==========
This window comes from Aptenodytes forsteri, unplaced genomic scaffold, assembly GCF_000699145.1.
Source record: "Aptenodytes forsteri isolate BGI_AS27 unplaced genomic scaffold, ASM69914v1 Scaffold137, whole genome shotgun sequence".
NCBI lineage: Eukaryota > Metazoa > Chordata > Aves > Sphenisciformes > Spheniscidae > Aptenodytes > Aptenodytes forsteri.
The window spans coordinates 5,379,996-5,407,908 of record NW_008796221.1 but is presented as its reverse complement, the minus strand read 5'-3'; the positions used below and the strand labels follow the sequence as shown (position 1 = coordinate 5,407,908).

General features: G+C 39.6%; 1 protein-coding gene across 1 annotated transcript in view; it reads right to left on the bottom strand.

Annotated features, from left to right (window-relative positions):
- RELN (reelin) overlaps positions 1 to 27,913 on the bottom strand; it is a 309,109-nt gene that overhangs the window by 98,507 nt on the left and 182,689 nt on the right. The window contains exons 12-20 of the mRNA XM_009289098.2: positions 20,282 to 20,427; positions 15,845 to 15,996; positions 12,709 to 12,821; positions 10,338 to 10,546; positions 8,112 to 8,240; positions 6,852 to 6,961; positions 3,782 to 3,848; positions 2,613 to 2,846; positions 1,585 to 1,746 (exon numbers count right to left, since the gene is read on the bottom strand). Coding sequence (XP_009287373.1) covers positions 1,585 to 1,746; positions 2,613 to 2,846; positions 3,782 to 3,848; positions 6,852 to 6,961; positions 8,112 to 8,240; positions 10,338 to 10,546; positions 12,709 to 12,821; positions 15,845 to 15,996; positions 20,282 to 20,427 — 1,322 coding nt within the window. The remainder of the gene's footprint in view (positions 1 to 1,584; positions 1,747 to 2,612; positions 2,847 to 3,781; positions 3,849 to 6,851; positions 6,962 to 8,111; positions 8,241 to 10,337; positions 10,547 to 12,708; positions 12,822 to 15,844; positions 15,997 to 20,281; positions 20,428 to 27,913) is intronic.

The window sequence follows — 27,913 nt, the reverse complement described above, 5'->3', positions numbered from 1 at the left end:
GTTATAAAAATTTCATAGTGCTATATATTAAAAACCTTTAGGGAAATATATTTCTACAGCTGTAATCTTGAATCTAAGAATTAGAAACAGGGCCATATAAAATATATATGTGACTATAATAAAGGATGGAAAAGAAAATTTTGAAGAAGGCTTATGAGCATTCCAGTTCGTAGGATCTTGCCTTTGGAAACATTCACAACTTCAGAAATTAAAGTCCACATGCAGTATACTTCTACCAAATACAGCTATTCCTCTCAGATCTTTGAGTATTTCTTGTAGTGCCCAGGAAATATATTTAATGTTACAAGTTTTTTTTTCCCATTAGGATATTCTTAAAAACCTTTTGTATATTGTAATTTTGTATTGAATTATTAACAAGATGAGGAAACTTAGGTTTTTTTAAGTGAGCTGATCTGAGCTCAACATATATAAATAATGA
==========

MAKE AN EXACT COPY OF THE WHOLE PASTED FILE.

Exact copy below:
This window comes from Aptenodytes forsteri, unplaced genomic scaffold, assembly GCF_000699145.1.
Source record: "Aptenodytes forsteri isolate BGI_AS27 unplaced genomic scaffold, ASM69914v1 Scaffold137, whole genome shotgun sequence".
NCBI lineage: Eukaryota > Metazoa > Chordata > Aves > Sphenisciformes > Spheniscidae > Aptenodytes > Aptenodytes forsteri.
The window spans coordinates 5,379,996-5,407,908 of record NW_008796221.1 but is presented as its reverse complement, the minus strand read 5'-3'; the positions used below and the strand labels follow the sequence as shown (position 1 = coordinate 5,407,908).

General features: G+C 39.6%; 1 protein-coding gene across 1 annotated transcript in view; it reads right to left on the bottom strand.

Annotated features, from left to right (window-relative positions):
- RELN (reelin) overlaps positions 1 to 27,913 on the bottom strand; it is a 309,109-nt gene that overhangs the window by 98,507 nt on the left and 182,689 nt on the right. The window contains exons 12-20 of the mRNA XM_009289098.2: positions 20,282 to 20,427; positions 15,845 to 15,996; positions 12,709 to 12,821; positions 10,338 to 10,546; positions 8,112 to 8,240; positions 6,852 to 6,961; positions 3,782 to 3,848; positions 2,613 to 2,846; positions 1,585 to 1,746 (exon numbers count right to left, since the gene is read on the bottom strand). Coding sequence (XP_009287373.1) covers positions 1,585 to 1,746; positions 2,613 to 2,846; positions 3,782 to 3,848; positions 6,852 to 6,961; positions 8,112 to 8,240; positions 10,338 to 10,546; positions 12,709 to 12,821; positions 15,845 to 15,996; positions 20,282 to 20,427 — 1,322 coding nt within the window. The remainder of the gene's footprint in view (positions 1 to 1,584; positions 1,747 to 2,612; positions 2,847 to 3,781; positions 3,849 to 6,851; positions 6,962 to 8,111; positions 8,241 to 10,337; positions 10,547 to 12,708; positions 12,822 to 15,844; positions 15,997 to 20,281; positions 20,428 to 27,913) is intronic.

The window sequence follows — 27,913 nt, the reverse complement described above, 5'->3', positions numbered from 1 at the left end:
GTTATAAAAATTTCATAGTGCTATATATTAAAAACCTTTAGGGAAATATATTTCTACAGCTGTAATCTTGAATCTAAGAATTAGAAACAGGGCCATATAAAATATATATGTGACTATAATAAAGGATGGAAAAGAAAATTTTGAAGAAGGCTTATGAGCATTCCAGTTCGTAGGATCTTGCCTTTGGAAACATTCACAACTTCAGAAATTAAAGTCCACATGCAGTATACTTCTACCAAATACAGCTATTCCTCTCAGATCTTTGAGTATTTCTTGTAGTGCCCAGGAAATATATTTAATGTTACAAGTTTTTTTTTCCCATTAGGATATTCTTAAAAACCTTTTGTATATTGTAATTTTGTATTGAATTATTAACAAGATGAGGAAACTTAGGTTTTTTTAAGTGAGCTGATCTGAGCTCAACATATATAAATAATGA